In a bid to prevent and eliminate illegal, unregulated, and unreported fishing, the Lake Victoria Fisheries Organisation has pushed to promote eco-labeling of Nile perch. For this, they established codes of practice with help from the Marine Stewardship Council (Kolding et al. 2014). In 2009, the German cooperative Naturland launched its eco-label for the small capture Nile perch fishery, certifying the sustainability of Nile perch products exported to Germany. The label is based on ecosystem, fishery, social, and hygiene criteria, and covers eight landing sites and 1000 fishermen in Tanzania (Bukoba), though there is currently no known study that evaluates the effects of eco-labeling on the stocks, society, or economy. However, seen through our diagram, Naturland’s policy—i.e., supporting a small-scale fishery on the Nile perch—might be translated by adding a role to some owners, whereby their connection between the regional market and the Nile perch fishery is subject to regulations (Fig. 3: LocMar --> owners --> Nile perch fishing effort) and where owners connect the regional and international market (Fig. 3, IntMar --> owners --> LocMar). One of the loops that would then emerge is a negative feedback loop connecting the regional market to fisheries, Nile perch stocks, the international market, local societies, and the regional market (Fig. 3: LocMar --> owners --> Nile perch fishing effort --o Nile perch --> IntMar --> Soc&econ (or owners) --> LocMar). This constraint on the middleman (owner) would differ from the loops we have so far accounted for in that the owner’s role merges with that of the local and regional economy and society (Fig. 3, Soc&econ). Such a loop might have beneficial social-economic repercussions since it could reduce economic disparity (note that we separated owners from society to be able to reflect differences in economic benefits and incentives). However, in itself, this policy still only adds a pathway to harvesting Nile perch: a small-scale fishery might be sustainable if taken on its own, but as long as it operates in parallel with other harvesting policies, the stocks might yet be vulnerable to unsustainable harvesting. Therefore, for a policy like that of Naturland to actually ensure sustainable Nile perch harvesting, it needs to outcompete existing harvesting strategies (effectively connecting itself to other fisheries with a minus sign in our diagram). While not all owners are party to the policy, sustainable harvesting might happen if the label succeeds in influencing consumption patterns in the international market (and) or if different incentives to harvest sustainably are presented directly to fishermen and fishing site owners.

Quantitative versus structural changes to the system

Overall, we find that policies and changes that alter the connectedness of the system influence the self-regulatory capacity of the system. Connection strength changes are probably the most common and insidious changes in the system, as they can be an uncalculated side effect of various other policies (as for example, the case of BMUs). Also, given the heterogeneity in conditions and processes over the whole lake, differences in connectedness across the system influence the generalizability of policy interventions: interaction strengths are not the same across the whole lake or even permanent in time (Boxes 2 and 3). Changes in the sign and number of interactions, however, as for example the Naturland eco-labeling policy, can alter system dynamics without necessarily altering the integrity of regulating feedback mechanisms, though the effects of such structural changes are dependent on the configuration and dynamics of the system as a whole.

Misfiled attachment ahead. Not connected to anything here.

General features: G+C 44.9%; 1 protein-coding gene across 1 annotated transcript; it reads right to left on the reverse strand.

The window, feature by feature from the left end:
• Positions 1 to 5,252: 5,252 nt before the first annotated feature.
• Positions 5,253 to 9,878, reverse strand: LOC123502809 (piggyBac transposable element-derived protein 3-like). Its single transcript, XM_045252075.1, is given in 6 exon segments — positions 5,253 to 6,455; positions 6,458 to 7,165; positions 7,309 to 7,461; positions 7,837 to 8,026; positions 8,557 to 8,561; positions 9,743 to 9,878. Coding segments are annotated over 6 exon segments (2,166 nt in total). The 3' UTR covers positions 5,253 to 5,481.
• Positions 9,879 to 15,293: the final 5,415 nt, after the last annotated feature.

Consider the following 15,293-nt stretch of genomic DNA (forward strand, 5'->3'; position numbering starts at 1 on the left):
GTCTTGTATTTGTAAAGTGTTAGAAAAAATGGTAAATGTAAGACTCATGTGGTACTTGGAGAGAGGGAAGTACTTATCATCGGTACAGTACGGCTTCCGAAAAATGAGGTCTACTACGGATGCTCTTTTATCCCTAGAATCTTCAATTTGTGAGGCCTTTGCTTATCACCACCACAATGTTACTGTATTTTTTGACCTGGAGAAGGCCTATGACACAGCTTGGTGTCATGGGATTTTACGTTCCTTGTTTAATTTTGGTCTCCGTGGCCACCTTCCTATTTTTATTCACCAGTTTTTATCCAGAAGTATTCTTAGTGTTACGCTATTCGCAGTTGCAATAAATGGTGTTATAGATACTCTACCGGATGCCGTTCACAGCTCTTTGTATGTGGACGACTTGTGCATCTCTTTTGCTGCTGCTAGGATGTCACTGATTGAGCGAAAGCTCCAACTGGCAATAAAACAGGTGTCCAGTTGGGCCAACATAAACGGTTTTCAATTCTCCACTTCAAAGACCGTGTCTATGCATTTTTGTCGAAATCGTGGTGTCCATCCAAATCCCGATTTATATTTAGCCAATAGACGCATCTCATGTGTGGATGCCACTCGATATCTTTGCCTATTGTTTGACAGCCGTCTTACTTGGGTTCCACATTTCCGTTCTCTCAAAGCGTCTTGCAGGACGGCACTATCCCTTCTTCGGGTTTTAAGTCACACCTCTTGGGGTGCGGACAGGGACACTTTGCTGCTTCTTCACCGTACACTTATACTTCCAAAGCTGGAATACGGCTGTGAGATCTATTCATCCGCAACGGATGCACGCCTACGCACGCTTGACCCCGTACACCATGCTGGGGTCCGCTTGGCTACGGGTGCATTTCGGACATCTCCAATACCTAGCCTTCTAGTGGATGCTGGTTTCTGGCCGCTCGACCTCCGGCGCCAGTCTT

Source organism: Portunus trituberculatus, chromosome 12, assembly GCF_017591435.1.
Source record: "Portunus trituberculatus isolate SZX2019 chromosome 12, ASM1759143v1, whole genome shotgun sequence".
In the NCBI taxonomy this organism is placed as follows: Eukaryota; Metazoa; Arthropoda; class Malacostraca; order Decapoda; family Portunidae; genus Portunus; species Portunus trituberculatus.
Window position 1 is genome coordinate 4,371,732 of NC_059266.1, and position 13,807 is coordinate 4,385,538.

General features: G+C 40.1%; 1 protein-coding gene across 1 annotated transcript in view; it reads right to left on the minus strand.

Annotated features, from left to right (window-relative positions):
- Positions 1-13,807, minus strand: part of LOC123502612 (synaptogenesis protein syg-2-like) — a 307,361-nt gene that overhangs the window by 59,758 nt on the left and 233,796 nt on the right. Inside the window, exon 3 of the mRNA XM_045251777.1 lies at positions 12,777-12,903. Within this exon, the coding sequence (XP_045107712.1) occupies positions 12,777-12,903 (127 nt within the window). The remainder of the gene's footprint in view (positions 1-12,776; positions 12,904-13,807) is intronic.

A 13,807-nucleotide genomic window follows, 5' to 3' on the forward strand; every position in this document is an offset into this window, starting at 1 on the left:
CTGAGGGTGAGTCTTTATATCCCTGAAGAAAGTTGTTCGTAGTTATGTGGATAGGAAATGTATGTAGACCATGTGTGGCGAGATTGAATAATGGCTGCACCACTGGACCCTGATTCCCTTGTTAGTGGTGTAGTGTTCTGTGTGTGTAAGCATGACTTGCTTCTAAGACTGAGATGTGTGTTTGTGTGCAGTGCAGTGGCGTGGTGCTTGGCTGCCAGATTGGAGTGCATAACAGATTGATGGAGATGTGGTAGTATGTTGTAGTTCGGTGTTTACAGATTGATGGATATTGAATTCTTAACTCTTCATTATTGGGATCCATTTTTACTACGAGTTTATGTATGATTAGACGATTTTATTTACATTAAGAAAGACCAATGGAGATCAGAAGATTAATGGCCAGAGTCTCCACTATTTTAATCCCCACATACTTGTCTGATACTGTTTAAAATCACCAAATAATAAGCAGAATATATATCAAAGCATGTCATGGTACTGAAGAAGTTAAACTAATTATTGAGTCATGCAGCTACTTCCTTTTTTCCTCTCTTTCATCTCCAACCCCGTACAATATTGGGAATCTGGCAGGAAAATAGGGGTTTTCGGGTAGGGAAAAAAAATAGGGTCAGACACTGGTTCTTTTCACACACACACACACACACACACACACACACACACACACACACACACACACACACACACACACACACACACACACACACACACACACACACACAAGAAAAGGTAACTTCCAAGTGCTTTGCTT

DISCUSSION

Here, we put together pieces of Lake Victoria’s social-ecological system in a qualitative, conceptual model and achieve greater understanding of the system’s functioning from a good prior knowledge of the processes behind dynamics, as well as from the key elements and interactions that are specific to Lake Victoria.

The interconnection diagram highlights the multiple pathways to any single phenomenon in the system. As an example, the threat to fisheries stems not only from fishing effort but also from other environmental factors: eutrophication, hypoxia, and anoxia reduce fish growth and survival rates, thereby increasing the stocks’ vulnerability to fishing pressure. Complete overharvesting of Lake Victoria’s fishes, be it Nile perch, dagaa, or tilapia, would not necessarily be an easy task: the number of fishers and crafts on the lake has increased dramatically since the early 1990s, but technologies have not followed suit everywhere. Paddling is still the dominant method of propulsion in a large part of the lake, and where engines are available, fuel costs, and in the case of the Nile perch fishery, costs related to the hygienic storage of fish during longer periods, as well as dangerous boating conditions, all impose limits on the distance from shore that is exploited. Dagaa is also difficult to harvest efficiently, despite being a productive species: fishing of dagaa occurs mostly on moonless, windless nights, using lamps that attract insects and zooplankton and then the zooplanktivores, including dagaa. However, even if all stocks are not currently overfished, the threat to Lake Victoria’s fisheries is real. Indeed, native tilapia (ngege [Oreochromis esculentus]) was successfully reduced to low numbers using quite simple methods before the introduction of Nile perch and Nile tilapia. Even though the dagaa fishery might not be the most important direct threat to dagaa stocks, it could be an important influence on haplochromines since the two fisheries are connected through fishing methods and markets. The adaptability of fishers and markets to changes in stocks might reduce the self-regulating character of exploitation (i.e., dampen the negative feedback of exploitation loops) and make a stock collapse even less predictable or even avoidable. In this way, while overfishing is not necessarily currently the biggest threat to fisheries on Lake Victoria per se, it becomes an important threat in the presence of environmental change and eutrophication, and in the context of the full, interconnected system.